Green-collar workers — who include everyone from energy-efficiency consultants to wastewater plant operators — constitute a tiny but fast-growing segment of the U.S. economy, according to a study published today by the Pew Charitable Trusts.
The “clean-energy economy” grew 9.1 percent between 1998 and 2007 to 777,000 jobs. While that is just half a percent of all U.S. jobs, the clean-energy economy is poised to grow significantly with financial support from the public and private sectors, the Pew report concludes.
“¦About 80 percent of venture capital investments in 2008 were in the clean energy and energy efficiency sector, broadly known as “cleantech.” And while cleantech slumped with overall venture capital in the first quarter of 2009, the sector outperformed telecommunications, media and other sectors, according to an analysis of Thompson Reuters data by PricewaterhouseCoopers and the National Venture Capital Association.
“[Cleantech] is faring better than the rest of the venture capital sectors — that’s driven by the sense that the government policy thinking has changed radically with the new administration,” said David Prend, a NVCA director and managing general partner at the venture capital firm RockPort Capital Partners.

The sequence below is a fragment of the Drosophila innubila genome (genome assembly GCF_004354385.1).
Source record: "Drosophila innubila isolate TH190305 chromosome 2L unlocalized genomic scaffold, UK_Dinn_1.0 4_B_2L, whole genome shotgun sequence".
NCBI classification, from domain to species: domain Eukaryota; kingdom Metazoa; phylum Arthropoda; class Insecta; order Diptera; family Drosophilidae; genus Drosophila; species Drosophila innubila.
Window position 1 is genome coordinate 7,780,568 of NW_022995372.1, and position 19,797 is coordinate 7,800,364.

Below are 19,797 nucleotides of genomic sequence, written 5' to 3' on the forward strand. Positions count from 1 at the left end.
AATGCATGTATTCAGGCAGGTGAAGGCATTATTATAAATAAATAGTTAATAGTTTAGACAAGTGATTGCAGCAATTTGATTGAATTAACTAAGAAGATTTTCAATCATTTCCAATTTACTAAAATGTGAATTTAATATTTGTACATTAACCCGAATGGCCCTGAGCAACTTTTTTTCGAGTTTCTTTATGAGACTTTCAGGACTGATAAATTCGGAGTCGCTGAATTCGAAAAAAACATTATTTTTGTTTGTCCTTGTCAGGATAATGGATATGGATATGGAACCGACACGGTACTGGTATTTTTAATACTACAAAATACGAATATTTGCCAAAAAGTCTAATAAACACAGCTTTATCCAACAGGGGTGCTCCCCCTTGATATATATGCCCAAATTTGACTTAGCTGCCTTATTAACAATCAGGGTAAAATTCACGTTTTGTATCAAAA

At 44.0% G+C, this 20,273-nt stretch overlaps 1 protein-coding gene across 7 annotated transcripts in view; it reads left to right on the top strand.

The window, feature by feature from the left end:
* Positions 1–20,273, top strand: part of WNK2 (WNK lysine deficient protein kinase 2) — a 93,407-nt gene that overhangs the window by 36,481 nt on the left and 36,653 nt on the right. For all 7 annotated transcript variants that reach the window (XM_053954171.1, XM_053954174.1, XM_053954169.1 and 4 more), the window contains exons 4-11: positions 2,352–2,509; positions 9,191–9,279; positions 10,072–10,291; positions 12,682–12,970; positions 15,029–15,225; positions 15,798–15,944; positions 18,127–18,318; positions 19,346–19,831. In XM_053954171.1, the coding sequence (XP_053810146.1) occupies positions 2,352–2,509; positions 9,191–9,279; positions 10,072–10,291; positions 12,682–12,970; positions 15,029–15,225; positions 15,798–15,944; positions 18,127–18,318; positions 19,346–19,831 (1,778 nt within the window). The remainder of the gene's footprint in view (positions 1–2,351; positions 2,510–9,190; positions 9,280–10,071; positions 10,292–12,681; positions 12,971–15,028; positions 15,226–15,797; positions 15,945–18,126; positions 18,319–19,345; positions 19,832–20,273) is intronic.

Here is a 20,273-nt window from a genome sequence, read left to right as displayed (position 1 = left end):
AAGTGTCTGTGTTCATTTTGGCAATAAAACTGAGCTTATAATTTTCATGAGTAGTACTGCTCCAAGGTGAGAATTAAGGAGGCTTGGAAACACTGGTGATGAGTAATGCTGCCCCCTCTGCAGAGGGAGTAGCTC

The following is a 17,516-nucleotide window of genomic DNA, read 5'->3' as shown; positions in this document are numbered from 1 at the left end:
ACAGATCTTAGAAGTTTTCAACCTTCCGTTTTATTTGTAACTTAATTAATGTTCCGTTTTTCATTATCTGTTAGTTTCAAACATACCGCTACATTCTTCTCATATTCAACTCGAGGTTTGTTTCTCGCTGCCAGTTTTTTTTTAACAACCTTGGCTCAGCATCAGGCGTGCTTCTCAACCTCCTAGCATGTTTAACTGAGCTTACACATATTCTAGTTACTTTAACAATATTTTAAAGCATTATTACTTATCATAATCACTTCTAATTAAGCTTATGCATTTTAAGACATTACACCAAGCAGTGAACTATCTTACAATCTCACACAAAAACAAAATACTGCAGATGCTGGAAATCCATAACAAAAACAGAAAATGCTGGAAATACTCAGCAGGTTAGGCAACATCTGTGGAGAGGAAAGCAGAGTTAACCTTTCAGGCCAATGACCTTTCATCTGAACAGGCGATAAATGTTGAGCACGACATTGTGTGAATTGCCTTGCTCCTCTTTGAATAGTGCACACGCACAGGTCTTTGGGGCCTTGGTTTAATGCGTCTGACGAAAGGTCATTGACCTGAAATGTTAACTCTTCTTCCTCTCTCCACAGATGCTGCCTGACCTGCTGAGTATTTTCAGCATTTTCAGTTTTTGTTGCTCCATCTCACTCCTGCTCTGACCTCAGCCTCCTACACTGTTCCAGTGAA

Indeed, the Pew report cites the $787 billion American Recovery and Reinvestment Act, which President Obama signed in February, as a significant force driving the clean-energy economy. The stimulus includes nearly $85 billion in direct spending and tax incentives for energy- and transportation-related programs.
Tens of millions of people will be displaced by climate change in coming years, posing social, political and security problems of an unprecedented dimension, a new study said on Wednesday.
“Unless aggressive measures are taken to halt global warming, the consequences for human migration and displacement could reach a scope and scale that vastly exceed anything that has occurred before,” its authors warned.
“¦The report, “In Search of Shelter,” was compiled by specialists from Columbia University in New York and the United Nations University, and from a non-governmental organisation, CARE International.
It was presented to journalists on the sidelines of the UN climate talks in Bonn, a staging post to an envisioned new global pact for tackling global warming and its
Disasters caused by climate change will inflict the highest losses in poor countries with weak governments that have dashed for growth and failed to shield populations which settle in exposed areas, a UN report said on Thursday.
“Disaster risk is not evenly distributed,” said the report, released on the sidelines of the world climate talks in Bonn, as it urged countries to shore up protection for their citizens.
From 1990 to 2007, loss of life and property from weather-related disasters rose significantly, with floods the biggest single cause, it said.
Large developing countries, led by China, India, Bangladesh and Indonesia, suffered the biggest mortality in absolute terms, but in relation to population, the highest tolls were in Dominica, Vanuatu and Myanmar.